CropLife connects people with ‘real’ farmers

The advocacy group has released a six episode web documentary series to educate the public on how their food is produced.


A recent survey from the Canadian Centre for Food Integrity reveals that most Canadians are disconnected from the people who grow their food, with 93% saying they knew “little to nothing” about farming.

This study became the genesis for agriculture advocacy group CropLife Canada to launch a documentary web series about Canadian farmers and how they produce the food we eat . The six episode web series will be available on its newly launched microsite beginning Oct. 24.

On top of work as a trade association that represents manufacturers and developers in agriculture and plant sciences, CropLife’s members provide technology such as seeds and pesticides to farmers. The documentary covers themes such as climate change, agricultural technology and evolving consumption habits, and educates consumers about how products used by “real farmers” fit into those issues and trends.

“There is a lot of misinformation out there about food production and farming techniques, which can cause fear and anxiety,” said Pierre Petelle, president and CEO of CropLife Canada. “By connecting Canadians with real farmers, who sustainably grow our safe, high-quality food, we hope viewers will learn about the obstacles farmers have to tackle and the tools they need to do their jobs well.”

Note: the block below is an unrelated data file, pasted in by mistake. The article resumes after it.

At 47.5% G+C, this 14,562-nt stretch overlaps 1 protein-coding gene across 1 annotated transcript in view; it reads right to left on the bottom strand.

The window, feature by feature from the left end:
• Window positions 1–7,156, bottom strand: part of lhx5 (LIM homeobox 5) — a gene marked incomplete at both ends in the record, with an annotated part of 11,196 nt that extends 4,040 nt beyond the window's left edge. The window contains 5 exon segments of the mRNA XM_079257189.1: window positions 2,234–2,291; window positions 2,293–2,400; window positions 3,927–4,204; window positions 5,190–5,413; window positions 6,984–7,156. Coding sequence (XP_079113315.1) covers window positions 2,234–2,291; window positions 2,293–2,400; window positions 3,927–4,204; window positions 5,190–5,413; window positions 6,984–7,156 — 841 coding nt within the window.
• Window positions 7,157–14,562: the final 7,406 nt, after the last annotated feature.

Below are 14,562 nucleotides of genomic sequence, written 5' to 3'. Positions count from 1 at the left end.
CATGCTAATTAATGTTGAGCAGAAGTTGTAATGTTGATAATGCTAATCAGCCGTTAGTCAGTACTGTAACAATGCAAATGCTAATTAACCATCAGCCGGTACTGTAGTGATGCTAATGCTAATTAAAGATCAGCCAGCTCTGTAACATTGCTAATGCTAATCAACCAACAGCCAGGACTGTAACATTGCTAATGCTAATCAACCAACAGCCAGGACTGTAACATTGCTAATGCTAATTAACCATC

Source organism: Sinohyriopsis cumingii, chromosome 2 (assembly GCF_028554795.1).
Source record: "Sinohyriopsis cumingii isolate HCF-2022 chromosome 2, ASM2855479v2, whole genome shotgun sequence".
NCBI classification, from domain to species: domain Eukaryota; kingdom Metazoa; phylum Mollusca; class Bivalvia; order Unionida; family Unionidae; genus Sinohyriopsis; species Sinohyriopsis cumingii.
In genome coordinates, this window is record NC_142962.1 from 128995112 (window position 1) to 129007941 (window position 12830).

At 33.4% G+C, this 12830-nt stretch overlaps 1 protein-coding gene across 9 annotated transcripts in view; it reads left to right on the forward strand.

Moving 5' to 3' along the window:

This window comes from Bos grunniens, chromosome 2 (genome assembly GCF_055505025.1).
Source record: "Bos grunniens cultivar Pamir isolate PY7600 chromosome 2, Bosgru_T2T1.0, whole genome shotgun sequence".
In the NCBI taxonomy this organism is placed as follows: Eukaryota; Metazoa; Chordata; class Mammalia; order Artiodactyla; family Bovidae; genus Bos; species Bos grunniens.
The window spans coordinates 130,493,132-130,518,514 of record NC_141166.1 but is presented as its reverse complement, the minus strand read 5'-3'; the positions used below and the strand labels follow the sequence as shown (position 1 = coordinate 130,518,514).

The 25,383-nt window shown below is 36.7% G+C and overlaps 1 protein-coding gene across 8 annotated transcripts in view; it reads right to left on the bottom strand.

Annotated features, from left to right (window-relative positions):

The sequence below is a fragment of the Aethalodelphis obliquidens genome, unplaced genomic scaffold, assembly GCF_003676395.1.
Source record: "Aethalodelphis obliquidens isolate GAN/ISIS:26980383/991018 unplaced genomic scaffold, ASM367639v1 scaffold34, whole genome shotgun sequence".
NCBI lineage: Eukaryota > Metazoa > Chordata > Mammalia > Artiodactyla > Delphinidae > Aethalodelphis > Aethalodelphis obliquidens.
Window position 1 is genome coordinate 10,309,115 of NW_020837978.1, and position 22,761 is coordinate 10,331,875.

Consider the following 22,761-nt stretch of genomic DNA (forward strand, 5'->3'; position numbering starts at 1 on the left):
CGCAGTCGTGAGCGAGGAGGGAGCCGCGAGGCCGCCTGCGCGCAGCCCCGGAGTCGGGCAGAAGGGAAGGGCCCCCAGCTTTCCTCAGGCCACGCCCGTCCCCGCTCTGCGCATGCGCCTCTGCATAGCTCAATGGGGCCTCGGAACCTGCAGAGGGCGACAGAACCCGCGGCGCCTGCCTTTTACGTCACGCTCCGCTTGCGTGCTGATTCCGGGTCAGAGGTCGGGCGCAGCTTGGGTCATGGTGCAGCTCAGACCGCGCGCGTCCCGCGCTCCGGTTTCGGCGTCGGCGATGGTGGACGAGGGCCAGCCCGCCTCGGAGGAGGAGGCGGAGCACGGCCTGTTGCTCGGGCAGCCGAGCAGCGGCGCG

Featuring real farmers from Ontario and Saskatchewan, this is the “first time CropLife has attempted to create content with such an elaborate focus,” says Petelle. “Our previous videos were short and YouTube-centred.”

CropLife Canada-Real Farm Lives- New documentary series shows ho

One of the episodes shows the Renwick family of Renwick Ridgeview Acres in Wheatley, Ontario, talking about growing soybeans and corn and selling produce on the roadside.

The new series, created with production house Alibi and Edelman Canada handling the creative, will be promoted on digital and social media channels.

The broad target of this new content, according to CropLife, is Canadians who make food choices for their families, as well as those who have an interest in farming and food production. “We found that fewer people have a connection to farms than ever before,” says Petelle. “The goal through Real Farm Lives is to inform and educate the public, help them understand that these farm families are much more relatable to their own families.”